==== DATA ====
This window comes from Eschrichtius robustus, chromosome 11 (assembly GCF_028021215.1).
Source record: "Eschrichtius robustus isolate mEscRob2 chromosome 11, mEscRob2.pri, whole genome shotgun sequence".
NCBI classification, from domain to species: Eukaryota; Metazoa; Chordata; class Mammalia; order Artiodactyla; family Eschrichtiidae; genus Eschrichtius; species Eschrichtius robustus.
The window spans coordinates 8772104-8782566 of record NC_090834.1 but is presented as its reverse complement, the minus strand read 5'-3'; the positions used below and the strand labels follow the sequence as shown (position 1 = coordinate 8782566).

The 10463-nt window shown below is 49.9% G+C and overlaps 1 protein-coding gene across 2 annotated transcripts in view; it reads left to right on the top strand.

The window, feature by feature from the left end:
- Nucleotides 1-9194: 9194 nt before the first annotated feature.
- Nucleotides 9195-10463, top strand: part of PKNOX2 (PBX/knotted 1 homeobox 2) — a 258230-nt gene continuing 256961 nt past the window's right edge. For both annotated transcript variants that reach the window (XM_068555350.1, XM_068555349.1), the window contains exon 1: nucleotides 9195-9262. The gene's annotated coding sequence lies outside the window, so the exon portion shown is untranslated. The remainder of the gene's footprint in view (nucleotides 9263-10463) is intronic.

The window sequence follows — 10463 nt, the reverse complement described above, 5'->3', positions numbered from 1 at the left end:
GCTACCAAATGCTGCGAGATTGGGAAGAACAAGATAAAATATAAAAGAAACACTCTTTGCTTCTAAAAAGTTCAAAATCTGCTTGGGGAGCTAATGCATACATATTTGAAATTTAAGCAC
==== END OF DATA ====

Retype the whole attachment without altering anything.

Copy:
This window comes from Eschrichtius robustus, chromosome 11 (assembly GCF_028021215.1).
Source record: "Eschrichtius robustus isolate mEscRob2 chromosome 11, mEscRob2.pri, whole genome shotgun sequence".
NCBI classification, from domain to species: Eukaryota; Metazoa; Chordata; class Mammalia; order Artiodactyla; family Eschrichtiidae; genus Eschrichtius; species Eschrichtius robustus.
The window spans coordinates 8772104-8782566 of record NC_090834.1 but is presented as its reverse complement, the minus strand read 5'-3'; the positions used below and the strand labels follow the sequence as shown (position 1 = coordinate 8782566).

The 10463-nt window shown below is 49.9% G+C and overlaps 1 protein-coding gene across 2 annotated transcripts in view; it reads left to right on the top strand.

The window, feature by feature from the left end:
- Nucleotides 1-9194: 9194 nt before the first annotated feature.
- Nucleotides 9195-10463, top strand: part of PKNOX2 (PBX/knotted 1 homeobox 2) — a 258230-nt gene continuing 256961 nt past the window's right edge. For both annotated transcript variants that reach the window (XM_068555350.1, XM_068555349.1), the window contains exon 1: nucleotides 9195-9262. The gene's annotated coding sequence lies outside the window, so the exon portion shown is untranslated. The remainder of the gene's footprint in view (nucleotides 9263-10463) is intronic.

The window sequence follows — 10463 nt, the reverse complement described above, 5'->3', positions numbered from 1 at the left end:
GCTACCAAATGCTGCGAGATTGGGAAGAACAAGATAAAATATAAAAGAAACACTCTTTGCTTCTAAAAAGTTCAAAATCTGCTTGGGGAGCTAATGCATACATATTTGAAATTTAAGCAC